In 2011 the American Dialect Society listed ‘the 99%’ among its Words of the Year. In 2012 ‘47%’ became the new politically-charged number. These numbers are connected in a way that might not be obvious.
Mitt Romney was recorded declaring, “There are 47 percent of the people who will vote for the president no matter what.” Because they pay no income tax, Romney suggested, 47% of Americans are dependent on government. This resembles a charge made in 2011 by conservative activists at the53.tumblr, which in turn was a response to the Occupy Wall Street-affiliated wearethe99percent.tumblr.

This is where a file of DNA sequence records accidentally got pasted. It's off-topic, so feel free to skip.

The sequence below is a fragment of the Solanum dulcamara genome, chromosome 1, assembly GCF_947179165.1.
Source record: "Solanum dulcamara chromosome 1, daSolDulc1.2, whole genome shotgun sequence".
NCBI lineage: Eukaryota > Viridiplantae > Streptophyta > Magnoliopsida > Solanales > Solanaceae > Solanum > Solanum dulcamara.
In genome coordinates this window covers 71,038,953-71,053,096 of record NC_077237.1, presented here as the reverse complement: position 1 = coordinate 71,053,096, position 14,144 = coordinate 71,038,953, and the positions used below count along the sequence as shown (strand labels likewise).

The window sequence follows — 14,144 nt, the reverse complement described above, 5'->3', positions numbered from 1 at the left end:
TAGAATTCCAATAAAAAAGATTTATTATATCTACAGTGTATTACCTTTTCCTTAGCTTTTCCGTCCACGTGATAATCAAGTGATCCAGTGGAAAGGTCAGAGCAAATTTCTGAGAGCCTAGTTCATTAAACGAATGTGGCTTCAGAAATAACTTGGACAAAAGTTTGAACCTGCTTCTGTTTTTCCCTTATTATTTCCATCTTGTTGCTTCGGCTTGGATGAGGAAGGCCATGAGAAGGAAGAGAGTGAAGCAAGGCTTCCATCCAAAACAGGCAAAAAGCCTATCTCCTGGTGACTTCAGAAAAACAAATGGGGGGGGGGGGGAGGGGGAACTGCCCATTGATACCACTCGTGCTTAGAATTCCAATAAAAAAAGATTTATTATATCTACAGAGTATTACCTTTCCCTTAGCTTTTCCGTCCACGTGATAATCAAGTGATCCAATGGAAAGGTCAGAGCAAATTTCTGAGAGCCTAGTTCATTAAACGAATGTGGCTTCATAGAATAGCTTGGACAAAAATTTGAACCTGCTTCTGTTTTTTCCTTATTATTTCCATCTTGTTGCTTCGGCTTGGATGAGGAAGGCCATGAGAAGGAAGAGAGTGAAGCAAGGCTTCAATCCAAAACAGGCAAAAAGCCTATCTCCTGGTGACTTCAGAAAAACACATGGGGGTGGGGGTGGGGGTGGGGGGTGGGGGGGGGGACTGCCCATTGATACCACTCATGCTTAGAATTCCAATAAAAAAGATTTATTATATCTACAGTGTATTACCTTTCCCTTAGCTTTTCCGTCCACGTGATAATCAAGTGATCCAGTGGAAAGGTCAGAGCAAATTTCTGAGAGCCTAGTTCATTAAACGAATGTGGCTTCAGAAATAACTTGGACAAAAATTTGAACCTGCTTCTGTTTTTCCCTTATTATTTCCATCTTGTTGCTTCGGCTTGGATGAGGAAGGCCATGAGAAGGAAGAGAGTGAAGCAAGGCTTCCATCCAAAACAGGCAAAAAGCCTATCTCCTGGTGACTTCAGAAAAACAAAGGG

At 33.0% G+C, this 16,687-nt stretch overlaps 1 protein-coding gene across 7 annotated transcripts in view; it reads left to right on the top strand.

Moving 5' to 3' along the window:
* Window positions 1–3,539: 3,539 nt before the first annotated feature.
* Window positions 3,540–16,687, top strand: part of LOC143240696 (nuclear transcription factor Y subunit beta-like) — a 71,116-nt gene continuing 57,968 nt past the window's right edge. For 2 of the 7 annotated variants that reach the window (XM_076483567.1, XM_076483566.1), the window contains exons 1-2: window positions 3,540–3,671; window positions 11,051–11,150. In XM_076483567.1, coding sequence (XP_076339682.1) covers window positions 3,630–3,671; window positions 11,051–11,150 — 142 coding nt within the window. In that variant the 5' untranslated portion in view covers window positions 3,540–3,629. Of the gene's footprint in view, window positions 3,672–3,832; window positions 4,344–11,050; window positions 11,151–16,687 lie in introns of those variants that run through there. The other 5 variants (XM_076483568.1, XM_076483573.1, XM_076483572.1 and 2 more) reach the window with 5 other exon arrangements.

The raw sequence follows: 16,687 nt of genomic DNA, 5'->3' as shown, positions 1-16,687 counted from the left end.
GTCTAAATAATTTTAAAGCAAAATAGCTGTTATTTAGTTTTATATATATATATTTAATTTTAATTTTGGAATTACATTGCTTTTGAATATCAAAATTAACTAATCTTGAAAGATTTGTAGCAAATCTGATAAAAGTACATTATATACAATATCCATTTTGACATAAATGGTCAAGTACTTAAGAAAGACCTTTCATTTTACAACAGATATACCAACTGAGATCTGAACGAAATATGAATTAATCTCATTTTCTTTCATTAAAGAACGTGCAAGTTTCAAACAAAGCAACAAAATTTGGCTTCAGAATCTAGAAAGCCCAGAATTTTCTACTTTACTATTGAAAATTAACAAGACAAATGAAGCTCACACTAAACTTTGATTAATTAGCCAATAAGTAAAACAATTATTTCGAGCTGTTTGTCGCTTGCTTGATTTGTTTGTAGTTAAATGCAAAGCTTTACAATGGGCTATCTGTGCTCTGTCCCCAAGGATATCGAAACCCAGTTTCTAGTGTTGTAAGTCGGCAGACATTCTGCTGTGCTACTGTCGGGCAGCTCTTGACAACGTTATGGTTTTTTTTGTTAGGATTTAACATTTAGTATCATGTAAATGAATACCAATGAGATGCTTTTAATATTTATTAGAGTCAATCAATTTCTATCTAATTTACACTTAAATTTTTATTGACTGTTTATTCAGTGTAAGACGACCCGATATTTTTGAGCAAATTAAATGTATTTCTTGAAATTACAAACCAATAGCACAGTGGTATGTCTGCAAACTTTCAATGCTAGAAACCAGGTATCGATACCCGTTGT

Chad Nilep reflects on work with Akiyo Cantrell to analyze reports from the Great East Japan Earthquake of 2011 and its aftermath. Evacuees from Fukushima face discrimination based on vague fears of radioactivity or other danger. Nilep expresses hope that academic work can make a positive contribution to recovery.
In “Lesbian bar talk in Shinjuku, Tokyo” Hideko Abe shows how identity positions are constructed and claimed through language use. One passage, which shows how use of the word futsuu (ordinary) includes homosexual and heterosexual subjects in the same category, bears additional analysis.